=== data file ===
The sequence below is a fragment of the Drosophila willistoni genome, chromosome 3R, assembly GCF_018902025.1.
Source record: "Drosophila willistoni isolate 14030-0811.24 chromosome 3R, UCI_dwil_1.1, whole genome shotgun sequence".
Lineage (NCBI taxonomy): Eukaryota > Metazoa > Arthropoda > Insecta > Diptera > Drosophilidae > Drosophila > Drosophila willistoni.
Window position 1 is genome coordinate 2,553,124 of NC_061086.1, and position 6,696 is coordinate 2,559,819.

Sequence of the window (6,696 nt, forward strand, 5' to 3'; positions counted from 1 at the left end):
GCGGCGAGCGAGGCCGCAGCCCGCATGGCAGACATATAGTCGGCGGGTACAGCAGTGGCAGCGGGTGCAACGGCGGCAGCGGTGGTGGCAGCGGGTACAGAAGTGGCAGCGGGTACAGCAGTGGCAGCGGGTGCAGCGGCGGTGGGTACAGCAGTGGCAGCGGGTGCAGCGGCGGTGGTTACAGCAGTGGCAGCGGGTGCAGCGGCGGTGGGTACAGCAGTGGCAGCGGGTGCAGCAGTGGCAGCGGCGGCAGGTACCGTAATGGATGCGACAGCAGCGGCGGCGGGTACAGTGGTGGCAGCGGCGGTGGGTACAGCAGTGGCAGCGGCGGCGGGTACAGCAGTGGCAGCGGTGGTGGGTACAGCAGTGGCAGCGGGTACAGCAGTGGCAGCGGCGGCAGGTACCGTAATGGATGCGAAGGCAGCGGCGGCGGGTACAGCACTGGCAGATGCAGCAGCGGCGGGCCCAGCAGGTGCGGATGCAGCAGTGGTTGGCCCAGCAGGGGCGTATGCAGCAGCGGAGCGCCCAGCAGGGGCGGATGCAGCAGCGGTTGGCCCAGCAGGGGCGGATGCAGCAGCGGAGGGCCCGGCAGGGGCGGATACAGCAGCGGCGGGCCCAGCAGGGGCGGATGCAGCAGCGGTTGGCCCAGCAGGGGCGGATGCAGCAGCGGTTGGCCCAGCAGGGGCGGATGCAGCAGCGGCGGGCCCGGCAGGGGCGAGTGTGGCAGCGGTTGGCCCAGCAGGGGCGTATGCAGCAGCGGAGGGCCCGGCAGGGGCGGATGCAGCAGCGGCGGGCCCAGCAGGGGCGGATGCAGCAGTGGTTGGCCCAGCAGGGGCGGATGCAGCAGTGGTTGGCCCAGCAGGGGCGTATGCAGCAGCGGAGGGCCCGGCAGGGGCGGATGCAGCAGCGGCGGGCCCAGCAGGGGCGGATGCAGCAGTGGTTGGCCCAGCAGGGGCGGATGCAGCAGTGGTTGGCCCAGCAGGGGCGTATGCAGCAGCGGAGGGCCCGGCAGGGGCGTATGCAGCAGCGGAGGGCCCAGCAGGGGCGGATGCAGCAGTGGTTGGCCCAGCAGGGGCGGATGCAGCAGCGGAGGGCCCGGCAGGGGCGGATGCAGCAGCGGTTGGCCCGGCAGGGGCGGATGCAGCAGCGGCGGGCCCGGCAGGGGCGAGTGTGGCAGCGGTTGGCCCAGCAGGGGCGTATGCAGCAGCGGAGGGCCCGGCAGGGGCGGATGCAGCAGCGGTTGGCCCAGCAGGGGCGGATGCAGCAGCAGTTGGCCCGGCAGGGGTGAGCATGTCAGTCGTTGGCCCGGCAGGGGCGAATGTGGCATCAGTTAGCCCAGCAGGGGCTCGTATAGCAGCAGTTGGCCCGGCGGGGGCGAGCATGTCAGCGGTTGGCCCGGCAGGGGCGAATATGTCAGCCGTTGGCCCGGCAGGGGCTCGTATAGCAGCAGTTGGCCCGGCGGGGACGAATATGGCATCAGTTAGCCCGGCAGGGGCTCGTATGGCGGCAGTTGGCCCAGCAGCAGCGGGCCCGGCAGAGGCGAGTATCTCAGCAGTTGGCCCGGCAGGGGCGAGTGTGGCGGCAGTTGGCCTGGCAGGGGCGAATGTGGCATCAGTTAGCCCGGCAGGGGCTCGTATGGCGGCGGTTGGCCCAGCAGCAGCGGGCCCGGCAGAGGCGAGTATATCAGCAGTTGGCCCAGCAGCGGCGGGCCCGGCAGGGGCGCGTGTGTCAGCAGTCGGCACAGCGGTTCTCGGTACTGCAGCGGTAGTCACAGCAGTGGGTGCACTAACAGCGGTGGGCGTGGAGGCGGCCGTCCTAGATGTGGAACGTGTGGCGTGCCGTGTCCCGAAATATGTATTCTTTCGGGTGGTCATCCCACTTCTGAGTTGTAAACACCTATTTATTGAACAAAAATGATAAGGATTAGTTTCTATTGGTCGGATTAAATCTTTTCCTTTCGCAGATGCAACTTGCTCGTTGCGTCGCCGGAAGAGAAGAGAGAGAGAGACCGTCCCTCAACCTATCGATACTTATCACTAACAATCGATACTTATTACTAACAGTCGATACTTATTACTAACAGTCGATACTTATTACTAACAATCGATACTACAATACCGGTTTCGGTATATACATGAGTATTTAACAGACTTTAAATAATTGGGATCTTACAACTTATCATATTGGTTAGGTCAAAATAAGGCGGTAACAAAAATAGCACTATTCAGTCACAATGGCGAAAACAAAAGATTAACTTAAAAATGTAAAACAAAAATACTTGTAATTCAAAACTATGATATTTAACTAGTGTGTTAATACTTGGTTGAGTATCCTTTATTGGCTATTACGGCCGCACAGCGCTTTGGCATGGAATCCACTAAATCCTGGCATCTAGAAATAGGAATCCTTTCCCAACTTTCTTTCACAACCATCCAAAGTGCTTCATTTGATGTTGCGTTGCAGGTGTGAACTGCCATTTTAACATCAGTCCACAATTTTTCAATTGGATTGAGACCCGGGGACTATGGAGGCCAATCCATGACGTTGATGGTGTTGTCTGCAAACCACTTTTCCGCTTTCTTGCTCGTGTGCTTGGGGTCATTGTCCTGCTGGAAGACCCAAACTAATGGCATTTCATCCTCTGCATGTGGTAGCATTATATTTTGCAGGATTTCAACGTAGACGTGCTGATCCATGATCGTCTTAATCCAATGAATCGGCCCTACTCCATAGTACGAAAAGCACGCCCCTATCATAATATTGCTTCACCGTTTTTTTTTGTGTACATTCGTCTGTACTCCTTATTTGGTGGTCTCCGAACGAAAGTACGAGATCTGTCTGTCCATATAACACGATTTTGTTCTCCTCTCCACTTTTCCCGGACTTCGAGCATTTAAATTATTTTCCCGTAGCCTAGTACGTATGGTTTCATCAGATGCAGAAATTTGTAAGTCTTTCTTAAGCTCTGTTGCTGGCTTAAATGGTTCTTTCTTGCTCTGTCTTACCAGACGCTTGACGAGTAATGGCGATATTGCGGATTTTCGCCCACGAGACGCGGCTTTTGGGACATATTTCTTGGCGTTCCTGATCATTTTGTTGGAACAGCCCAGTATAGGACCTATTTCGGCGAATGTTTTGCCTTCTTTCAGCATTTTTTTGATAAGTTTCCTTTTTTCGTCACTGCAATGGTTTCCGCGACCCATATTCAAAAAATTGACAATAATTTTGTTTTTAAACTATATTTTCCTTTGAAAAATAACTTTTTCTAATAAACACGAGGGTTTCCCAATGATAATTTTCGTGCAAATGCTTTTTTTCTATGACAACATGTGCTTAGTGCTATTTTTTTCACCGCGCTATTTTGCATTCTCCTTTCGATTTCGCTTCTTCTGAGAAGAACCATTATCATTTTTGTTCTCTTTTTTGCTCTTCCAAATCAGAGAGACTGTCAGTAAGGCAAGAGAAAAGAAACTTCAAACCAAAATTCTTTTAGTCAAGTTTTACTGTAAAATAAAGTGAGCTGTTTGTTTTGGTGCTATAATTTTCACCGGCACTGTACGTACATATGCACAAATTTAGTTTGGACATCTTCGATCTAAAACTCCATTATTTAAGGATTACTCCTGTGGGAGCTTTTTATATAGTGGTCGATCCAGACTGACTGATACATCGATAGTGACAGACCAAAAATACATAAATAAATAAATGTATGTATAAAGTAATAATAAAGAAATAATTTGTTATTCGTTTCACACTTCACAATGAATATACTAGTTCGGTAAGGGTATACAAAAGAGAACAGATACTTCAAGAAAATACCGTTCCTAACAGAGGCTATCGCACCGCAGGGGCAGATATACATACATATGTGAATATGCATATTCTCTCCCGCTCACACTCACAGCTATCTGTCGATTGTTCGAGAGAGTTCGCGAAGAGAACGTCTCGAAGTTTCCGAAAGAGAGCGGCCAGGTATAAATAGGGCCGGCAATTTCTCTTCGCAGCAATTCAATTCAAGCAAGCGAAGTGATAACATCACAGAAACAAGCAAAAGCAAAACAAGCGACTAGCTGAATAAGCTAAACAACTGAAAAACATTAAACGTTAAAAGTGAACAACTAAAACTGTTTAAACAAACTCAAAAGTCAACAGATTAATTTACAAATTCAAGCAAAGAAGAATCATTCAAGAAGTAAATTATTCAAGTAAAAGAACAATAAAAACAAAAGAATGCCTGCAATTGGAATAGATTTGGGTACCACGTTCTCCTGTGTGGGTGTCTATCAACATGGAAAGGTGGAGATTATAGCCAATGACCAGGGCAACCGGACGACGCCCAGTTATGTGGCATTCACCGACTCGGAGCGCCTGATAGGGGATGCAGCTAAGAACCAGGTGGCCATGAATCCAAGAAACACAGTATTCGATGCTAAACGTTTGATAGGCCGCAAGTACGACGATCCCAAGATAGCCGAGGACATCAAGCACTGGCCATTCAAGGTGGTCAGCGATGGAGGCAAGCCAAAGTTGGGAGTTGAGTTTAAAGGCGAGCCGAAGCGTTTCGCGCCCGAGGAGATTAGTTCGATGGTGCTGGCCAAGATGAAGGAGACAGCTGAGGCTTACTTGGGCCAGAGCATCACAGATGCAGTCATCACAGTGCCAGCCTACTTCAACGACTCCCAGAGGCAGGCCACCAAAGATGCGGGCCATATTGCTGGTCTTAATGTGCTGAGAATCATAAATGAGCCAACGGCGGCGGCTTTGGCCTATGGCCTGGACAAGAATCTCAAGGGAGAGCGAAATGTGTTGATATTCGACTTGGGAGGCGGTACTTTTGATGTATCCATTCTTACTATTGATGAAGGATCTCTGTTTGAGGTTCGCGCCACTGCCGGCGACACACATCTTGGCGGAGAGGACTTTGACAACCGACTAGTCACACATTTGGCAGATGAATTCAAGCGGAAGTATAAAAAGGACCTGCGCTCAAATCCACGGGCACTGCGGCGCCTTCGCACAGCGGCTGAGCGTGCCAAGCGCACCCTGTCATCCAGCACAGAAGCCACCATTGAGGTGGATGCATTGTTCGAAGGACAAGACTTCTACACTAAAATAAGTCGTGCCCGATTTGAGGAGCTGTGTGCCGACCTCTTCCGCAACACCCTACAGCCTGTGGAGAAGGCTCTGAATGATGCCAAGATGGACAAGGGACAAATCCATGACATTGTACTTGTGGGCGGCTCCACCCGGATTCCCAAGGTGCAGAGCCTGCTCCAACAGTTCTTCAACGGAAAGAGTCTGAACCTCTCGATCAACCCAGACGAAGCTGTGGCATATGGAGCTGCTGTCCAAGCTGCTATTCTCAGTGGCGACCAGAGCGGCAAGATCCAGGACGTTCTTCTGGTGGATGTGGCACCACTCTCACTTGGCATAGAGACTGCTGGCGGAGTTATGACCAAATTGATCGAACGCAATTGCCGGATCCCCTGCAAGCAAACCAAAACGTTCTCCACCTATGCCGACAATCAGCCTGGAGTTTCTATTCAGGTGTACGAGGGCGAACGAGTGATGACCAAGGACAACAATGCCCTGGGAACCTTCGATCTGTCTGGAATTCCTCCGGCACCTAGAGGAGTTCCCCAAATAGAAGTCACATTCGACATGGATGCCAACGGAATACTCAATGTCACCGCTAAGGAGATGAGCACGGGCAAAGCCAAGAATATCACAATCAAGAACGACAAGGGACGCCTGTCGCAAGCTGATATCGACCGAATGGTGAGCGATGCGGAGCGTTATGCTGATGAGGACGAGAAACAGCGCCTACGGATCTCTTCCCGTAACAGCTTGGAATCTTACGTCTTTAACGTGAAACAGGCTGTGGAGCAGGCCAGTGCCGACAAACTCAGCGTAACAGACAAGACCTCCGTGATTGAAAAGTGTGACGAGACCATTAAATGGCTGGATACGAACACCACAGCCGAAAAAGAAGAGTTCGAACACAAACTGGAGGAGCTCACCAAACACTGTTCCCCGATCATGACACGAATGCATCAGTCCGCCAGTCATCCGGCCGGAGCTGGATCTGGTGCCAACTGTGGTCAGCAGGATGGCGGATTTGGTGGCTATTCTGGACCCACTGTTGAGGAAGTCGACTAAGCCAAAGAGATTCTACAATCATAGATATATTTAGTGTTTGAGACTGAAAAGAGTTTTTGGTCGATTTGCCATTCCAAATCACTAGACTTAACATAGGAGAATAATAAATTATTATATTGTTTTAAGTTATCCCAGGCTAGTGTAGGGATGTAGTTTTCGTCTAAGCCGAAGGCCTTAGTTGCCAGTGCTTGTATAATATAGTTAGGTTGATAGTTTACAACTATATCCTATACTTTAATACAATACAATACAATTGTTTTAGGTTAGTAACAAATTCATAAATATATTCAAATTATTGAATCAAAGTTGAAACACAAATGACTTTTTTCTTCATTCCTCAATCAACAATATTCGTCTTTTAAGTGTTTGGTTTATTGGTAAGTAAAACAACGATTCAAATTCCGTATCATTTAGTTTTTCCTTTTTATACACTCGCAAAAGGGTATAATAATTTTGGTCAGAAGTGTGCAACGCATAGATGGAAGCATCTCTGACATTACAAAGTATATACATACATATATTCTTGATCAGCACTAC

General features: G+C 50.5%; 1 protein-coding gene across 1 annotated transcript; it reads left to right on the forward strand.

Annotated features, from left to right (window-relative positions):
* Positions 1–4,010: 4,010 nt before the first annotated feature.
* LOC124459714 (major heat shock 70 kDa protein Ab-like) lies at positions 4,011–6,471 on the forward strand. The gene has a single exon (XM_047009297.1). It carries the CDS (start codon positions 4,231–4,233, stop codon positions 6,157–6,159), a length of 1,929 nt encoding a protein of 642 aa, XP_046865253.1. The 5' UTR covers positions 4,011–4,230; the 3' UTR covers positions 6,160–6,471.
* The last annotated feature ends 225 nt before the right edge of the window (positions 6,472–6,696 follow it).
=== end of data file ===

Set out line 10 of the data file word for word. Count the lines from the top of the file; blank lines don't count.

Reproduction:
* LOC124459714 (major heat shock 70 kDa protein Ab-like) lies at positions 4,011–6,471 on the forward strand. The gene has a single exon (XM_047009297.1). It carries the CDS (start codon positions 4,231–4,233, stop codon positions 6,157–6,159), a length of 1,929 nt encoding a protein of 642 aa, XP_046865253.1. The 5' UTR covers positions 4,011–4,230; the 3' UTR covers positions 6,160–6,471.